Amarantine Islands

Amarantine Island is possibly the most stunning of the islands and boasts the most long lived citizens in the country. Apart from the main town of Amarantia and Nea Kourion, life is rural and slow. A favourite port of call for visiting yachtsmen and migrating wild birds, the island was originally a curious mix of Italian and Greek settlers that is so indicative of the country as a whole. It is said to be the favourite island of HRH Prince Paul who has a holiday house somewhere on the island. The entire island is agrarian and is famous for its oranges which have pride of place on the Amarantine flag.

The ancient town of Kourion (or Curicum in latin) was founded by Greek colonists around 500 years before the Common Era (CE). However, artifacts and architectural finds suggest that the colonists arrived in two waves, the first during the end of the 13th century BCE. Kurion was destroyed by a severe earthquake in the 4th century CE and had been the central power house of an ancient kingdom in the islands that now is the modern Principality. Today the ancient ruined town is a wonderful attraction for tourists and scholars.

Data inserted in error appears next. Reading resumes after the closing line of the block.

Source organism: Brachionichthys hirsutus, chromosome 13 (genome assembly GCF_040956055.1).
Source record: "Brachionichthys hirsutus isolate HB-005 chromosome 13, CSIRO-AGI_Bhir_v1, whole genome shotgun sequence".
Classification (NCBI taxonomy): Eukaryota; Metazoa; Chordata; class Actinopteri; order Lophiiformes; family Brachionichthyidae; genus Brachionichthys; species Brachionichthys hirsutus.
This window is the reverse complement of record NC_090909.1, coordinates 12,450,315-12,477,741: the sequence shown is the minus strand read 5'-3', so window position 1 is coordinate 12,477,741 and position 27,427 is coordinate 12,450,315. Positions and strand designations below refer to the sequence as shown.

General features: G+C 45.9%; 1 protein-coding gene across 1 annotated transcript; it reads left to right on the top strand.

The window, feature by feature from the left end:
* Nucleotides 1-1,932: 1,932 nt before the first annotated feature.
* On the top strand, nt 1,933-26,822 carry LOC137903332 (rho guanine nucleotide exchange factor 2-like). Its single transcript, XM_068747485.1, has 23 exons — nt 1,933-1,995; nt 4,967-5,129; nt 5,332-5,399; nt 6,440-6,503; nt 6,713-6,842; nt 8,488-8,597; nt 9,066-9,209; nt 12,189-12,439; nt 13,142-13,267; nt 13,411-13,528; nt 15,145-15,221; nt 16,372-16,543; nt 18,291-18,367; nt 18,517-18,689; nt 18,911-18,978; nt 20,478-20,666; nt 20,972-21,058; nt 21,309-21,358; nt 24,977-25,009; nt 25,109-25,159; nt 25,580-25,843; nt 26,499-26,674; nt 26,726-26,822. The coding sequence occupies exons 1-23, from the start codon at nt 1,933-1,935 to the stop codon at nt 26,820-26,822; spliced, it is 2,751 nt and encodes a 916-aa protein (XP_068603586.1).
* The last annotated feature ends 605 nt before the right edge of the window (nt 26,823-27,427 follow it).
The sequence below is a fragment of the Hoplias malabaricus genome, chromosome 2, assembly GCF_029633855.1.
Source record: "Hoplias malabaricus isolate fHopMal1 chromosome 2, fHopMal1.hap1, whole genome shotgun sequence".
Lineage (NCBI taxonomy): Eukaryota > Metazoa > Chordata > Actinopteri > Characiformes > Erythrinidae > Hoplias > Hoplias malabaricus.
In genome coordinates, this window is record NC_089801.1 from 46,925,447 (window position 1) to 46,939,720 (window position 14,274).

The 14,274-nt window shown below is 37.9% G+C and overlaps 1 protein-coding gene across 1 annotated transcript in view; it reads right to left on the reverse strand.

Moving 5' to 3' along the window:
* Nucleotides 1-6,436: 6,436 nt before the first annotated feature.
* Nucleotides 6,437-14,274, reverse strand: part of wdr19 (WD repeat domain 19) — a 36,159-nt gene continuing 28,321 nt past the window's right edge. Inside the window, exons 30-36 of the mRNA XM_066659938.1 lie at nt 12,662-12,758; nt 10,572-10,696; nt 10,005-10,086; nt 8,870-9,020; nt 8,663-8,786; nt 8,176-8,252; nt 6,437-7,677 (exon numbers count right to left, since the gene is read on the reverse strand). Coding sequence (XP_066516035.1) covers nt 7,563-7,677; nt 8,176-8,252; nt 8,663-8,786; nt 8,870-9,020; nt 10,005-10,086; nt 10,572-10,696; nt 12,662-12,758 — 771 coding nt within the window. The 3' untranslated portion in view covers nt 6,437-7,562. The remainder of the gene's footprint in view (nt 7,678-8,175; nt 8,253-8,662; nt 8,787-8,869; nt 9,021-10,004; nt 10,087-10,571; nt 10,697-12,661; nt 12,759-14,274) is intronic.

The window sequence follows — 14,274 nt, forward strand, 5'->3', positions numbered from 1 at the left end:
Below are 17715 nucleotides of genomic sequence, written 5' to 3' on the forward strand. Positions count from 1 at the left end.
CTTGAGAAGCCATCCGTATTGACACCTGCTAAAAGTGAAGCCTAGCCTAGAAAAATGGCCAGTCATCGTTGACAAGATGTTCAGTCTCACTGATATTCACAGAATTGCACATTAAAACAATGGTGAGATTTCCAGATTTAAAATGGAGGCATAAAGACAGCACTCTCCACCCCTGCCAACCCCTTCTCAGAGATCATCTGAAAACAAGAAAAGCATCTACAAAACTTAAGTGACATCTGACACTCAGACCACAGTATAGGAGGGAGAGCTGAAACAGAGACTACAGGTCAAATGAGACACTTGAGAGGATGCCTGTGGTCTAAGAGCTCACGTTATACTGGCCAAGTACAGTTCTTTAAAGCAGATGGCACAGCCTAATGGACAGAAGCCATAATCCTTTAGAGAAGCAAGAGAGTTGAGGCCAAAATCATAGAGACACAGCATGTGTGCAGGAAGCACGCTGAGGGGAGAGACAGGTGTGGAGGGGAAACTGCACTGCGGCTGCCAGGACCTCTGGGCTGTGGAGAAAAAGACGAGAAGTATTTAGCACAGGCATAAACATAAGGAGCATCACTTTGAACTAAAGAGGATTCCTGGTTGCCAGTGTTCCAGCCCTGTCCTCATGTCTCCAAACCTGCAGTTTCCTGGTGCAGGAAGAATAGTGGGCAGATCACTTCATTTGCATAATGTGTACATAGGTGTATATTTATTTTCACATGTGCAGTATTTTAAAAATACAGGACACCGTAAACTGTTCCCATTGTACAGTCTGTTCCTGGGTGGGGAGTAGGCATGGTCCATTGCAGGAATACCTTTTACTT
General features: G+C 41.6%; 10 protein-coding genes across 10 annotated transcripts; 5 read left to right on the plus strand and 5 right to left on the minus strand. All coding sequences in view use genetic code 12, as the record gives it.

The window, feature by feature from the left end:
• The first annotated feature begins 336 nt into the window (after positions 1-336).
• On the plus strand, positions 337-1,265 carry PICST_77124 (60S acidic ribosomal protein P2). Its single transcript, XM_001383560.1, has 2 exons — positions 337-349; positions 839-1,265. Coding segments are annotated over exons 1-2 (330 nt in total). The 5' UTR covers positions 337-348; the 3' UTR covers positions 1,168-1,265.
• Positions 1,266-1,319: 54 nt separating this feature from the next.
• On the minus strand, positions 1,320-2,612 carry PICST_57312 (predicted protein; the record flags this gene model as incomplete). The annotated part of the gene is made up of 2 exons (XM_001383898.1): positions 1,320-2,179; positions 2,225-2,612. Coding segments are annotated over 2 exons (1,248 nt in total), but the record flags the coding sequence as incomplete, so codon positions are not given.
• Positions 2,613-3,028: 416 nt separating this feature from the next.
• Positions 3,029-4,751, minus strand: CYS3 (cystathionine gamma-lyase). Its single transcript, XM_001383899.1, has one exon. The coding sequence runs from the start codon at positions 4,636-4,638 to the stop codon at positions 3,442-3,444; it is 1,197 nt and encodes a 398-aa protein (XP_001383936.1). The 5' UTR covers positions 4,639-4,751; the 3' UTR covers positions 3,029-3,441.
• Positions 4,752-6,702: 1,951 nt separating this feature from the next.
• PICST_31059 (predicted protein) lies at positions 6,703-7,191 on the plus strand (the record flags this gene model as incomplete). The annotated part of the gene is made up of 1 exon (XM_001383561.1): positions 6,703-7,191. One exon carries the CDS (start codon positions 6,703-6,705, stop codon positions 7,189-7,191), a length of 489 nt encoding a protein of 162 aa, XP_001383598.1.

Nea Kourion has grown alongside the ancient city since the early 1700s and is a time capsule of an eclectic mix of architectural styles and decoration which is an historic attraction in its own right. A quiet island even by Paulovian standards and one with limited capacity for overnight stays due to strict planning and tourist laws. However, long day trips for the dedicated and hardy are available from Agios Georghios (Omorfee Island) or Mira (Miraggio Island) subject to seasonal weather. 

Honorary Citizens are permitted to register their Residency on the islands of Amarantine, Ariel, Abdiel and Georgia

Published: 18 May 2009 by the Ministry of Information in association with the Ministry of Citizenship and Culture